Enclathration and Confinement of Small Gases by the Intrinsically 0D Porous Molecular Solid, Me,H,SiMe2
datasetposted on 08.03.2016 by Christopher M. Kane, Arash Banisafar, Timothy P. Dougherty, Leonard J. Barbour, K. Travis Holman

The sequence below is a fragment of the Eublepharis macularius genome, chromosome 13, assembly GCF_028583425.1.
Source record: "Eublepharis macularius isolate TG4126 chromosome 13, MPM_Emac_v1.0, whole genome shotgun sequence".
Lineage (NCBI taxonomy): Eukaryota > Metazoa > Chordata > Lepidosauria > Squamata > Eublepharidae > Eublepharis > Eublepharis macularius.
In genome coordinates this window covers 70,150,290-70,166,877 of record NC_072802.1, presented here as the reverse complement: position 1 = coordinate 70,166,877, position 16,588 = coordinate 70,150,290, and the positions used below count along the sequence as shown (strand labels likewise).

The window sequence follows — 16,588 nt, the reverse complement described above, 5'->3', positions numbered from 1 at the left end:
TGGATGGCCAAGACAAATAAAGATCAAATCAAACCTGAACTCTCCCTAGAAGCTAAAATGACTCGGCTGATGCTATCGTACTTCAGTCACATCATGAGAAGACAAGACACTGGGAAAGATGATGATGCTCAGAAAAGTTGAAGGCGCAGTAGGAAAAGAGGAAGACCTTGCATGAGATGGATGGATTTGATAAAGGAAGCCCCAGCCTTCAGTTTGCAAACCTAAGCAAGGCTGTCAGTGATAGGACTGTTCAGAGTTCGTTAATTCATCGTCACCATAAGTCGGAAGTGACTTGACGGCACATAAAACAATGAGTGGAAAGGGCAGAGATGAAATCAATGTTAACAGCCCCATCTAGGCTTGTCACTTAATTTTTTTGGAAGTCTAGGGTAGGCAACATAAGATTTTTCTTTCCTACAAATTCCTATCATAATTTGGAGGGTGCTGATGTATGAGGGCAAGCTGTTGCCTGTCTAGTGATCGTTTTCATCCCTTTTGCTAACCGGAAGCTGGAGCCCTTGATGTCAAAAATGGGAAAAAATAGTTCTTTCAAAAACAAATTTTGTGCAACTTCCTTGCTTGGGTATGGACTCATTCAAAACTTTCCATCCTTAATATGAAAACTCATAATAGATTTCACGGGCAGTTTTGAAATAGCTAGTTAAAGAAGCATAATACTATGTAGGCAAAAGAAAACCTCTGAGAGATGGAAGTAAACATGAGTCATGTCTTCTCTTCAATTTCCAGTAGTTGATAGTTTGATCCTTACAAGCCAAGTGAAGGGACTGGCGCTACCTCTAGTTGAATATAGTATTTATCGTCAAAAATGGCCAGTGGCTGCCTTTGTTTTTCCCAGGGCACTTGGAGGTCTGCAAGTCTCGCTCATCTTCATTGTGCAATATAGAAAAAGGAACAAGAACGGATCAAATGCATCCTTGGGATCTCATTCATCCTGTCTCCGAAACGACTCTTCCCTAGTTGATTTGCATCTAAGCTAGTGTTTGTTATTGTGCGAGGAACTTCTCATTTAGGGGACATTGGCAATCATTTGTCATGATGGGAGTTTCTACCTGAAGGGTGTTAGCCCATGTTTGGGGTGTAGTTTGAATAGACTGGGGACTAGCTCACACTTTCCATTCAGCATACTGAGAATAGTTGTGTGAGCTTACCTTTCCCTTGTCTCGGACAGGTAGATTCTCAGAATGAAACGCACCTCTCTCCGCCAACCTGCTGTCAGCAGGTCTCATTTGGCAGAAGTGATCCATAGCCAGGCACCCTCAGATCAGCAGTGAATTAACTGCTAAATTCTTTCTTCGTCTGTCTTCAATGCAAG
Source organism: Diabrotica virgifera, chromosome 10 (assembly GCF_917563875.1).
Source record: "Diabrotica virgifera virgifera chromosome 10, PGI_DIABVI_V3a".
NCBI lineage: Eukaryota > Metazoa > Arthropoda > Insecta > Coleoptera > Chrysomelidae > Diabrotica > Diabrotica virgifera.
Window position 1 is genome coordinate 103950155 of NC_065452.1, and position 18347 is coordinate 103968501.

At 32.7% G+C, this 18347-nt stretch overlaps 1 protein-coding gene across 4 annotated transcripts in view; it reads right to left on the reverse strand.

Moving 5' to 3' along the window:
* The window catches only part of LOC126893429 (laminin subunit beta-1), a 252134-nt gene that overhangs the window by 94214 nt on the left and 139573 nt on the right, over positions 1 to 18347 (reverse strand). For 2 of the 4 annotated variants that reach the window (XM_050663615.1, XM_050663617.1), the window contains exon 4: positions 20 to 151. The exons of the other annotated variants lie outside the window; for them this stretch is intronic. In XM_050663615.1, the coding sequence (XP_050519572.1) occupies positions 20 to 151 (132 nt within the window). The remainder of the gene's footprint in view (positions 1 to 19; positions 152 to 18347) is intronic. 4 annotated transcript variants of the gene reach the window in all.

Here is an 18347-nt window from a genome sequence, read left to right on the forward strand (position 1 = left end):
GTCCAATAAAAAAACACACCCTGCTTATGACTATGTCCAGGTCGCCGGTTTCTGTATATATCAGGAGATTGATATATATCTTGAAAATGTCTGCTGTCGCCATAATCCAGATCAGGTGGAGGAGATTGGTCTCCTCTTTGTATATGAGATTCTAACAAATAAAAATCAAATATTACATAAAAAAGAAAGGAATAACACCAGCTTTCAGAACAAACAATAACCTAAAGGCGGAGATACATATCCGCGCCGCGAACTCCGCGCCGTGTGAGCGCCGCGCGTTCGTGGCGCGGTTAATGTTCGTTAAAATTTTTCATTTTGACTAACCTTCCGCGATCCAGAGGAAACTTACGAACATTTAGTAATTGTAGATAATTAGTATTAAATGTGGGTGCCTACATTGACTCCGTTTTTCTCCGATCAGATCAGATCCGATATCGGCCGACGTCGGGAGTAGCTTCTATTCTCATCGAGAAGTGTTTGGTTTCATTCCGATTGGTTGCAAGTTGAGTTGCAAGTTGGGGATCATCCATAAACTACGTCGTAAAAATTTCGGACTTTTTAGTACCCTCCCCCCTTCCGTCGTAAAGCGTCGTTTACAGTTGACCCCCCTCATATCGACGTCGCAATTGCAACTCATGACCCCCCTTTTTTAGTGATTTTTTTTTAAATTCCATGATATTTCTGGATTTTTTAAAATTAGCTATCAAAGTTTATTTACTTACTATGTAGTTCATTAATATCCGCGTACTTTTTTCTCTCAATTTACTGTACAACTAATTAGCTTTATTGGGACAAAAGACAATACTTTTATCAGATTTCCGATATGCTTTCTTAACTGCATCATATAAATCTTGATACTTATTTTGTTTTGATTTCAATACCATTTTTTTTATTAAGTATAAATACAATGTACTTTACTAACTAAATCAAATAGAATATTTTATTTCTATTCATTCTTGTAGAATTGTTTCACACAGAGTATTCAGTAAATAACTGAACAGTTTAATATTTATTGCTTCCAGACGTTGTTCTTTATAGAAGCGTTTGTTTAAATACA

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The stable, guest-free crystal form of the simple molecular cavitand, Me,H,SiMe2, is shown to be intrinsically porous, possessing discrete, zero-dimensional (0D) pores/microcavities of about 28 Å3. The incollapsible 0D pores of Me,H,SiMe2 have been exploited for the enclathration and room temperature (and higher) confinement of a wide range of small gases. Over 20 isostructural x(gas/guest)@Me,H,SiMe2 (x ≤ 1) clathrates (guest = H2O, N2, Ar, CH4, Kr, Xe, C2H4, C2H6, CH3F, CO2, H2S, CH3Cl, CH3OCH3, CH3Br, CH3SH, CH3CH2Cl, CH2Cl2, CH3I, CH3OH, BrCH2Cl, CH3CH2OH, CH3CN, CH3NO2, I2), and a propyne clathrate (CH3CCH@Me,H,SiMe2·2CHCl3), have been prepared and characterized, and their single crystal structures determined. Gas enclathration is found to be highly selective for gases that can be accommodated by the predefined, though slightly flexible 0D pore. The structure determinations provide valuable insight, at subangstrom resolution, into the factors that govern inclusion selectivity, gas accommodation, and the kinetic stability of the clathrates, which has been probed by thermal gravimetric analysis. The activation (emptying) of several clathrates (guest = H2O, N2, CO2, Kr, CH3F) is shown to occur in a single-crystal-to-single-crystal (SC → SC) fashion, often requiring elevated temperatures. Akin to open pore materials, water vapor and CO2 gas are shown to be taken up by single crystals of empty Me,H,SiMe2 at room temperature, but sorption rates are slow, occurring over weeks to months. Thus, Me,H,SiMe2 exhibits very low, but measurable, gas permeability, despite there being no obvious dynamic mechanism to facilitate gas uptake. The unusually slow exchange kinetics has allowed the rates of gas (water vapor and CO2) sorption to be quantified by single crystal X-ray diffraction. The data are well fit to a simple three-dimensional diffusion model.